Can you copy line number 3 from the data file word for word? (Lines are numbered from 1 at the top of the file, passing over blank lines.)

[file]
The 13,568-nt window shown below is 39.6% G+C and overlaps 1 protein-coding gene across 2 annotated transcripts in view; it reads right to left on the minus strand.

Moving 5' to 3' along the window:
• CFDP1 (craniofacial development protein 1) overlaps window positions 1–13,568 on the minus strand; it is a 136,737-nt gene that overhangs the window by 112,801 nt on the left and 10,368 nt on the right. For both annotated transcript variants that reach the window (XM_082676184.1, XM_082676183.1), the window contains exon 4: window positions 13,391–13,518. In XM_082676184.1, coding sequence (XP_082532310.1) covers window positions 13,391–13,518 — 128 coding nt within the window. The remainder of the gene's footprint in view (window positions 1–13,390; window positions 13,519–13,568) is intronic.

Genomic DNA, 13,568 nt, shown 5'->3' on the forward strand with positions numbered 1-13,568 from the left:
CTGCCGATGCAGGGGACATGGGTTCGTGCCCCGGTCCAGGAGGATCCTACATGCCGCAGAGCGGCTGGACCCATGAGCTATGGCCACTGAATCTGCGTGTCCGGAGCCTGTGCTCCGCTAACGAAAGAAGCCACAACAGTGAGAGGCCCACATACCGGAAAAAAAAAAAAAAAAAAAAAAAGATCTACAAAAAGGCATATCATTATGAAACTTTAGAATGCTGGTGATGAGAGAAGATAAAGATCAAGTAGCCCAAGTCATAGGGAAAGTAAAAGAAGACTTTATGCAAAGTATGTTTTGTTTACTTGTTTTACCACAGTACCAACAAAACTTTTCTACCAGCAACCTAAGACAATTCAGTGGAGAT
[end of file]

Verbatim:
• CFDP1 (craniofacial development protein 1) overlaps window positions 1–13,568 on the minus strand; it is a 136,737-nt gene that overhangs the window by 112,801 nt on the left and 10,368 nt on the right. For both annotated transcript variants that reach the window (XM_082676184.1, XM_082676183.1), the window contains exon 4: window positions 13,391–13,518. In XM_082676184.1, coding sequence (XP_082532310.1) covers window positions 13,391–13,518 — 128 coding nt within the window. The remainder of the gene's footprint in view (window positions 1–13,390; window positions 13,519–13,568) is intronic.